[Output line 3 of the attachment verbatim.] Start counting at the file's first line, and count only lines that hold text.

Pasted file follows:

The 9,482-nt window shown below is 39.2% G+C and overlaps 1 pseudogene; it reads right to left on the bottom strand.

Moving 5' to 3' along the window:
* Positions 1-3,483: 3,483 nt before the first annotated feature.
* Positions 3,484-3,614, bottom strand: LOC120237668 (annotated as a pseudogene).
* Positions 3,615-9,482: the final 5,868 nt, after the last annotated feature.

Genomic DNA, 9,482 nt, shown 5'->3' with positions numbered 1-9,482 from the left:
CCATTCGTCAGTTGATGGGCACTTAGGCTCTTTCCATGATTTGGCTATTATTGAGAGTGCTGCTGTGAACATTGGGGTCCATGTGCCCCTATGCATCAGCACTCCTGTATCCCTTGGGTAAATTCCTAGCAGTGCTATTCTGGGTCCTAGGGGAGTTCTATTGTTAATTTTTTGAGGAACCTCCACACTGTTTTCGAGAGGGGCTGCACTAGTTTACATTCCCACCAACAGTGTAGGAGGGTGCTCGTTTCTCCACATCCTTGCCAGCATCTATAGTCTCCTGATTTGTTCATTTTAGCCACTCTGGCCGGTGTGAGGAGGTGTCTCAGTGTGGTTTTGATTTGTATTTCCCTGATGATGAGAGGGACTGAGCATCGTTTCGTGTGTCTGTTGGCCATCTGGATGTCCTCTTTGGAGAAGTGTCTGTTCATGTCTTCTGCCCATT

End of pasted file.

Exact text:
* Positions 1-3,483: 3,483 nt before the first annotated feature.